He added: "I think privately instructed criminal defence will be finished in five years."
Oliver Adair, convener of the Law Society of Scotland's legal-aid solicitors committee, said: "The society is aware of the dissatisfaction among criminal legal-aid practitioners about the proposed reforms. We believe they will not work - for practitioners or the public - as they will restrict access to justice."
But Bill Aitken, the Tory justice spokesman, said: "Lawyers need to remember we are dealing with taxpayers' money. This is not a gravy train."
Paul Martin, for Scottish Labour, added: "We need value for money, but we also need a high-quality service."
A Scottish Government spokesman said: "This is a genuine consultation - we will consider carefully what the profession and others say before finalising our proposals. The system will be more efficient and we will ensure that there is confidence in the system for all users, and value for money."
He said only about 0.5 per cent of accused people would be disqualified from getting legal aid.
'If this goes through I'll have to shut'
DARK clouds are hovering above Andrew Gilbertson's office in Dalkeith main street.
"If these changes go through, I'll have to shut up shop. There's no doubt about it," says the experienced court solicitor. "I'm the only defence agent in town. But they won't be able to find me here much longer, by the looks of things."
The government's proposed changes, he says, will slash the amount he is paid for representing the bulk of his clients from £500 to £300.
"My income will fall by 40 per cent. That's completely unsustainable. The office will have to close and I'll have to make my two part-time secretaries redundant."
Last year, his firm was paid £155,000 from the legal-aid board. But he says his outlays, including a mortgage for the office and staff salaries, leave him "constantly in overdraft".
"I'll try to keep going from home, with just a mobile and a laptop," added Mr Gilbertson.
Q & A: WHAT'S PLANNED AND WHAT IT MEANS
What is legal aid?
Public money provided for people accused of crime, or those who seek recourse in the civil courts, to cover their legal costs. More than £150 million was spent on legal aid last year.
What are the proposed legal-aid reforms?
Cases that are quickly concluded with a guilty plea will attract a higher fee for solicitors of either £200 for district-court cases or £300 for more serious sheriff-court cases. The current fee is £70. Lawyers also receive £500 for a case that starts with a not- guilty plea, but does not go trial. These are expected to dry up, resulting in a net loss of income.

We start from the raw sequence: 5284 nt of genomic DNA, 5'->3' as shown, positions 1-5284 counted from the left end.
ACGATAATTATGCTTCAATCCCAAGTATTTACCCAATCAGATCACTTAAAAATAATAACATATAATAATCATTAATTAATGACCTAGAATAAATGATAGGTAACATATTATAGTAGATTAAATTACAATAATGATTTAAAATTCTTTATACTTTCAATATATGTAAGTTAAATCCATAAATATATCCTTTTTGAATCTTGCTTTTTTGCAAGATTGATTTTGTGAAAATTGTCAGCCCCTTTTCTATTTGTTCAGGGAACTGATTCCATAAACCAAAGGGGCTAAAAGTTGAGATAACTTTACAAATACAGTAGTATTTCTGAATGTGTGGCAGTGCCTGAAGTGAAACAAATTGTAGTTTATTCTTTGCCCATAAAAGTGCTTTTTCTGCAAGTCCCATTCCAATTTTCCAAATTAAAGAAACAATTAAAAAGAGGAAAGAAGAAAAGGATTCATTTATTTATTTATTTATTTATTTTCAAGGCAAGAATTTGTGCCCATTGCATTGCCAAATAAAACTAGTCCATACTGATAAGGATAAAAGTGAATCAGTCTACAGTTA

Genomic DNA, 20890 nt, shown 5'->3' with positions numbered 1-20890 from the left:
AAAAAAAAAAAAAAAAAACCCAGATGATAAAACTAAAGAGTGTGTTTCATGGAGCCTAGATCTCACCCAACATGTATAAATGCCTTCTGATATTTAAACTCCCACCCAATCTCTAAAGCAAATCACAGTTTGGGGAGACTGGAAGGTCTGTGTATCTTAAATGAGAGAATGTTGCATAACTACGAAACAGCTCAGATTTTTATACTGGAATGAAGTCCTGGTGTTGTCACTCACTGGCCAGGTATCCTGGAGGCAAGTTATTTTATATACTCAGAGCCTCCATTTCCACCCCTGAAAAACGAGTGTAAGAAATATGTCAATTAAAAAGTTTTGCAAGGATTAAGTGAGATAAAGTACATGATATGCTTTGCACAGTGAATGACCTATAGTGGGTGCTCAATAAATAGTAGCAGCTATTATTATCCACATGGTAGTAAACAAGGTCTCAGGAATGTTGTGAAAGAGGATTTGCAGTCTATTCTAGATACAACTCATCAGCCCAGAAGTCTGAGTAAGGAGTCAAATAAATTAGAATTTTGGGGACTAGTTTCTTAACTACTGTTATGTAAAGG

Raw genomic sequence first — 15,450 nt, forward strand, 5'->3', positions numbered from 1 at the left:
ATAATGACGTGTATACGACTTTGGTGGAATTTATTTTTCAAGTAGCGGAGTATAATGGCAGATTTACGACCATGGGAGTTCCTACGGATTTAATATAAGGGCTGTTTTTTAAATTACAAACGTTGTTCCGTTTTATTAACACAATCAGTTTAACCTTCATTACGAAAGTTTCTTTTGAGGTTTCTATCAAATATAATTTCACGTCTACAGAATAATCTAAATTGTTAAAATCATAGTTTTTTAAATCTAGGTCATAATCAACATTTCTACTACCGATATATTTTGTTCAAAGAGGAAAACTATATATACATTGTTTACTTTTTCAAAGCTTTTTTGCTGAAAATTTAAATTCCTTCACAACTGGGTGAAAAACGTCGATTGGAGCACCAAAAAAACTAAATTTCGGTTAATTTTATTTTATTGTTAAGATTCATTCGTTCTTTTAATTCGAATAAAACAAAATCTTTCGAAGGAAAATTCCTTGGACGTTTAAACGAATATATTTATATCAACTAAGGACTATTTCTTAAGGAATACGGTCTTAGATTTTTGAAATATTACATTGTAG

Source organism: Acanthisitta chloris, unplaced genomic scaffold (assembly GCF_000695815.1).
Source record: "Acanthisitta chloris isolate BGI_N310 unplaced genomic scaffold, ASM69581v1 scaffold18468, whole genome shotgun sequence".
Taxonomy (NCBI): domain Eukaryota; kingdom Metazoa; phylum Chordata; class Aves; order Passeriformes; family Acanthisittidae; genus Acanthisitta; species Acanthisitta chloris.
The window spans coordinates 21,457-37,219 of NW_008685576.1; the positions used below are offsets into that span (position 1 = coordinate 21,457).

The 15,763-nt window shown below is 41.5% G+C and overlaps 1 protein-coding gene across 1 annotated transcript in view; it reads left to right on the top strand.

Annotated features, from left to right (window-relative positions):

What will the changes mean for lawyers?
Some are expected to gain, but the vast majority will lose out. In the worst-case scenario, lawyers who work on their own will lose 26 per cent of their income. They warn that thousands of jobs, including solicitors and staff, will be shed.
Should we believe these claims?
It is unlikely that thousands of jobs will go, although many lawyers are now seriously worried about the future.
Why does this matter to the public?
Lawyers say they will have less time to spend on individual cases, raising the possibility that miscarriages of justice will occur. There will also be a "brain drain", they warn, with talented young lawyers moving into more lucrative jobs.
What other changes are proposed?
The government wants to change the eligibility rules for legal aid, so those with savings of as little as just over £1,500 will have to pay for a lawyer. Currently, the threshold is £6,879. Lawyers say thousands of people will be affected.
How many defence lawyers are there in Scotland?
There are about 600 firms, employing thousands of staff, and 1,500 solicitors, registered to carry out criminal legal-aid work.
Why do ministers want to introduce the changes?
To provide better value for money to the taxpayer and make the criminal-justice system more efficient. Officials estimate around £4.5 million will be saved from an annual summary-court legal-aid bill of about £65million
When will the changes be introduced?
The government says it intends to introduce reforms next spring, but insists it will listen to the concerns of lawyers.